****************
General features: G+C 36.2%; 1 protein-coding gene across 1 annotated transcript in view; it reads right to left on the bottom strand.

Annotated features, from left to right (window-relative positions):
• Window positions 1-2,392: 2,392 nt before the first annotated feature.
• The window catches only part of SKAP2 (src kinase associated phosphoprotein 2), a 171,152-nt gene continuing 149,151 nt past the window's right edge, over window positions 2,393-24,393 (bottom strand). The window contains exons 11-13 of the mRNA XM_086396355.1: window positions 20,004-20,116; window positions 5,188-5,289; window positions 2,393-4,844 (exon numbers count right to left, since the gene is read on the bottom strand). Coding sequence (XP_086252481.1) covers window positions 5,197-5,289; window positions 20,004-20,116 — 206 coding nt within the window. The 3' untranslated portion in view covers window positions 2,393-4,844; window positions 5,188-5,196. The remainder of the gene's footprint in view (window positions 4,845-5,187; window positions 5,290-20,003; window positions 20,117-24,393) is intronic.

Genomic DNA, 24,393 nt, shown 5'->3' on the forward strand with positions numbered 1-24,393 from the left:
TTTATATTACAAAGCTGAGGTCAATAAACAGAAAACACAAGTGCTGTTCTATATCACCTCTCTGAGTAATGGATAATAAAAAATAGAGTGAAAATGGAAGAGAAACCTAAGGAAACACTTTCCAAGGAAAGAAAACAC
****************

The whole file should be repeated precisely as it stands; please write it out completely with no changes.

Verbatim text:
General features: G+C 36.2%; 1 protein-coding gene across 1 annotated transcript in view; it reads right to left on the bottom strand.

Annotated features, from left to right (window-relative positions):
• Window positions 1-2,392: 2,392 nt before the first annotated feature.
• The window catches only part of SKAP2 (src kinase associated phosphoprotein 2), a 171,152-nt gene continuing 149,151 nt past the window's right edge, over window positions 2,393-24,393 (bottom strand). The window contains exons 11-13 of the mRNA XM_086396355.1: window positions 20,004-20,116; window positions 5,188-5,289; window positions 2,393-4,844 (exon numbers count right to left, since the gene is read on the bottom strand). Coding sequence (XP_086252481.1) covers window positions 5,197-5,289; window positions 20,004-20,116 — 206 coding nt within the window. The 3' untranslated portion in view covers window positions 2,393-4,844; window positions 5,188-5,196. The remainder of the gene's footprint in view (window positions 4,845-5,187; window positions 5,290-20,003; window positions 20,117-24,393) is intronic.

Genomic DNA, 24,393 nt, shown 5'->3' on the forward strand with positions numbered 1-24,393 from the left:
TTTATATTACAAAGCTGAGGTCAATAAACAGAAAACACAAGTGCTGTTCTATATCACCTCTCTGAGTAATGGATAATAAAAAATAGAGTGAAAATGGAAGAGAAACCTAAGGAAACACTTTCCAAGGAAAGAAAACAC